The Roar
The Roar


Nine ducks not too many, as epic under-19s match breaks the mould

A cricket ball. (Ed g2s, Wikimedia Commons)
Roar Guru
16th December, 2016

Cricket South Africa’s Under-19s week in Pretoria saw a remarkable match being played out this week.

Shania-Lee Swart opened the batting, and with 18 fours and 12 sixes, scored 160 runs out of her team Mpumalanga’s total of 169 for 8. What made it remarkable was that none of her eight fellow batters could get any runs on the board – the nine other runs went on the scoreboard under “Extras”.

But that wasn’t the end of the story.

When their opponents, the Easterns, batted, Swart took 2 for 21, to help restrict them to 127 for 6.

So not only did eight batters score ducks, but their team won the match. Incredible!

I decided to go back a bit in history to check what the closest parallels are in international cricket.

There are five instances in One Day Cricket when six batsmen have got ducks in an innings.

There are seventeen instances when five batsmen have got ducks in an innings.


So who were the 22 ODI teams who had those glorious ducks?

There isn’t one clear culprit here with Pakistan achieving this landmark three times, and most other teams managing it at least twice each.

Remarkably, India and Australia are the only two teams who have never suffered the ignominy of half the side getting out for ducks.

There are four instances in Test Cricket when six batsmen have got ducks in an innings.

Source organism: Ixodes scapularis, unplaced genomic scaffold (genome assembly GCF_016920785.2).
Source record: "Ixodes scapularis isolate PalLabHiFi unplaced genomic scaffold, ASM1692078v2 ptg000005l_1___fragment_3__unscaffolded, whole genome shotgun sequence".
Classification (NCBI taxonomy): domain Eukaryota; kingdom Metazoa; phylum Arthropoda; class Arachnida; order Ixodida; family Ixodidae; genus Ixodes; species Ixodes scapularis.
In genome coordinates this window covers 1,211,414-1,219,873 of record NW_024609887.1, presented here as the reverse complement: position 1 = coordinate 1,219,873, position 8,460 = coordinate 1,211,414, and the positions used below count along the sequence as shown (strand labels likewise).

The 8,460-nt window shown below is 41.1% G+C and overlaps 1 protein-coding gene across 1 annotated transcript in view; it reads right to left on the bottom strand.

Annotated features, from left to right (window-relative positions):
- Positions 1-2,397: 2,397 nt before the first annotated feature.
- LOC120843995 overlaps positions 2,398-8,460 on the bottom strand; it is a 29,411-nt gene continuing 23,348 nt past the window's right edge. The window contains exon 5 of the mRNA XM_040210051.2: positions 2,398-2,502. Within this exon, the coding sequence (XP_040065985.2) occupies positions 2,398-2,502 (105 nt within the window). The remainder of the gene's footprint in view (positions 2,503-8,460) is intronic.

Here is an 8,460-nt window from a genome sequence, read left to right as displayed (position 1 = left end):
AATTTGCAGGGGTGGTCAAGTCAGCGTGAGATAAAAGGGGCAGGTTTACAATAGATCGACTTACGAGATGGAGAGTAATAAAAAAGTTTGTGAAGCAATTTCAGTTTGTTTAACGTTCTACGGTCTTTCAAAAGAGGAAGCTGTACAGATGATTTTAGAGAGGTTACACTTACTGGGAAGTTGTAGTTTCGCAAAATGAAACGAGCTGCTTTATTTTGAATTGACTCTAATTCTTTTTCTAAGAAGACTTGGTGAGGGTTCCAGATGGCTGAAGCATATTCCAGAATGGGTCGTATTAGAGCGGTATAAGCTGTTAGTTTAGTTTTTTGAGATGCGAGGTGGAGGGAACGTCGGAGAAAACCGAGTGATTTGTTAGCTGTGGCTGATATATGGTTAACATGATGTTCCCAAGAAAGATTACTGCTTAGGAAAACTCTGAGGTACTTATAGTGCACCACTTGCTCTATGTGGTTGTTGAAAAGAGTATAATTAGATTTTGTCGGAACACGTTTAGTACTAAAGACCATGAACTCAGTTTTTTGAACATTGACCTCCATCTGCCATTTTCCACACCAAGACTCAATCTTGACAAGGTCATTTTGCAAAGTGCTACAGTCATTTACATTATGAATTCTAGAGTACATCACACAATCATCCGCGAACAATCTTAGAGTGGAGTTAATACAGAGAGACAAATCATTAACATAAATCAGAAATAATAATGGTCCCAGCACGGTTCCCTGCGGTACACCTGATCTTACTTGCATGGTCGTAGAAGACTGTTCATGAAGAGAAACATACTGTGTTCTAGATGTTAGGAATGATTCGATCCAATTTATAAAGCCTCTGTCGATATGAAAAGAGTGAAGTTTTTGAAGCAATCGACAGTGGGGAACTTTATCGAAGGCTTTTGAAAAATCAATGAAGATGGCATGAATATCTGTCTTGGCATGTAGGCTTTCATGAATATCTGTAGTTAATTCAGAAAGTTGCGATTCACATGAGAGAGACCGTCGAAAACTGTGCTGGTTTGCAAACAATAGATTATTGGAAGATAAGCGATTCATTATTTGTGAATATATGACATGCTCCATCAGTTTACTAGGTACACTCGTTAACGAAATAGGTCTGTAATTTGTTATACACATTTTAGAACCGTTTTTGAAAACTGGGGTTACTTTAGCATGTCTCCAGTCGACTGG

There are thirty-four instances when five batsmen have got ducks in an innings.

In this case, leading the pack, surprisingly are the West Indies with eight instances, followed by New Zealand with six, Australia with five and India and South Africa with four instances each.

In none of those 60 instances (Tests and ODI), however, did the team getting the ducks win the match.

Swart and her team Mpumalanga clearly stand alone at the top of the pile in this regard!


An interesting aside for Roarers to think about though –

Guess which is the most recent instance of a Test team getting six ducks?

MS Dhoni’s India at Old Trafford in 2014.

That is a slap on the face that has undoubtedly spurred on the development of the batsman Virat Kohli is today. It’s a memory he wants to erase.

And it is that which has prompted him to announce yesterday his intent to play county cricket before the 2018 series, in order to prepare himself for the Tests in England.

He is showing a maturity and a deep commitment to Test cricket that many of his peers would do to emulate.

In the English Summer of 2018, Cook’s England, or Root’s England (as the case may be then) should be prepared for the ‘Revenge of the Ducked’.